Date: November 20, 2020
Location: ZOOM (register here)
Speaker: Prof. Steven Chu
Faculty Host: Professor Debasis Mitra
Abstract: The multiple industrial and agricultural revolutions have profoundly transformed the world. However, the unintended consequence of these revolutions is that we are changing the climate of Earth. Alarming new data on climate change will be presented that indicates that the Earth’s climate is more sensitive than previously thought will be briefly presented. In addition to the climate risks, we face many challenges how to provide enough clean energy, water, air and food of a world of 7.7 billion people and likely to grow to 11 billion by 2100. The majority of the talk will discuss potential solutions that could provide better paths to a sustainable future. How we can transition from where we are heading to where we need to be within 50 years is arguably the most pressing set of issues that science, invention and innovations needs to address.
Bio: Steven Chu is the William R. Kenan Jr. Professor of Physics and Professor of Molecular & Cellular Physiology in the Medical School at Stanford University. He is currently the Chair of the Board of the American Association for the Advancement of Science (AAAS) and its past President. He has published papers in atomic physics, polymer physics, biophysics, molecular biology, ultrasound imaging, nanoparticle synthesis, batteries and other clean energy technologies.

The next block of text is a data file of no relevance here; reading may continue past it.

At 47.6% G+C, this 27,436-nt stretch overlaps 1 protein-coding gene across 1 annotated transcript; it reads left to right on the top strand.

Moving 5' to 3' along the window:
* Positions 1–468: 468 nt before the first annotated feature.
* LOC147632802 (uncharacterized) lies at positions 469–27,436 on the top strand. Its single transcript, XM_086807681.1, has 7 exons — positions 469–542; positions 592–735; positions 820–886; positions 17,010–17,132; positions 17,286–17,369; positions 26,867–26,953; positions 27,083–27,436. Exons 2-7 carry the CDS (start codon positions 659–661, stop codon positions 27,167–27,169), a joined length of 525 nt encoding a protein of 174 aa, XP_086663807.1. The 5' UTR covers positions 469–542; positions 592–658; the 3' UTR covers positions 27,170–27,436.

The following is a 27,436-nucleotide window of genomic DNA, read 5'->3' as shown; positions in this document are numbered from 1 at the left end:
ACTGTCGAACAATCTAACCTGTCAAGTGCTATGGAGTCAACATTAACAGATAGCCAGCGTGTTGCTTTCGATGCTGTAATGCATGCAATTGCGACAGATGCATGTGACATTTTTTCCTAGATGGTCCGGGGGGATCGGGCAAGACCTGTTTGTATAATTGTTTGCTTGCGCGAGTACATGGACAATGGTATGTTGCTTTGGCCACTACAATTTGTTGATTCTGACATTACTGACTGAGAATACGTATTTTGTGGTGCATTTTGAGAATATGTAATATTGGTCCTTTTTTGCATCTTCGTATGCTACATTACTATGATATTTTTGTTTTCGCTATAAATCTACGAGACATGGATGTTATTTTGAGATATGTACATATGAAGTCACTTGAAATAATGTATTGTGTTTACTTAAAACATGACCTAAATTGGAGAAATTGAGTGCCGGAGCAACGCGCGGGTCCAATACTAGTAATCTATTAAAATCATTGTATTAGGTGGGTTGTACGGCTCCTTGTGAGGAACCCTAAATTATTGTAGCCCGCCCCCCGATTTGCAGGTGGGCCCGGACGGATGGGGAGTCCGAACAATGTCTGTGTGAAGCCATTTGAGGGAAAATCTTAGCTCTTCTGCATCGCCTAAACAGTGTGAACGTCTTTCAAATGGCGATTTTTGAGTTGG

He served as U.S. Secretary of Energy from January 2009 through April 2013. Prior to that, he was director of the Lawrence Berkeley National Laboratory, professor of Physics and of Molecular and Cell Biology (2004 to 2009) at UC Berkeley, the Francis and Theodore Geballe professor of Physics and Applied Physics at Stanford University (1987 to 2009), a member of the technical staff and head of the Quantum Electronics Research Department at AT&T Bell Laboratories (1978 – 1987).
Dr. Chu is the co-recipient of the 1997 Nobel Prize in Physics for his contributions to laser cooling and atom trapping. He received numerous other awards and is a member of the National Academy of Sciences, the American Philosophical Society, the American Academy of Arts and Sciences and 8 foreign Academies. He received an A.B. degree in mathematics and a B.S. degree in physics from the University of Rochester, and a Ph.D. in physics from the University of California, Berkeley, and 32 honorary degrees.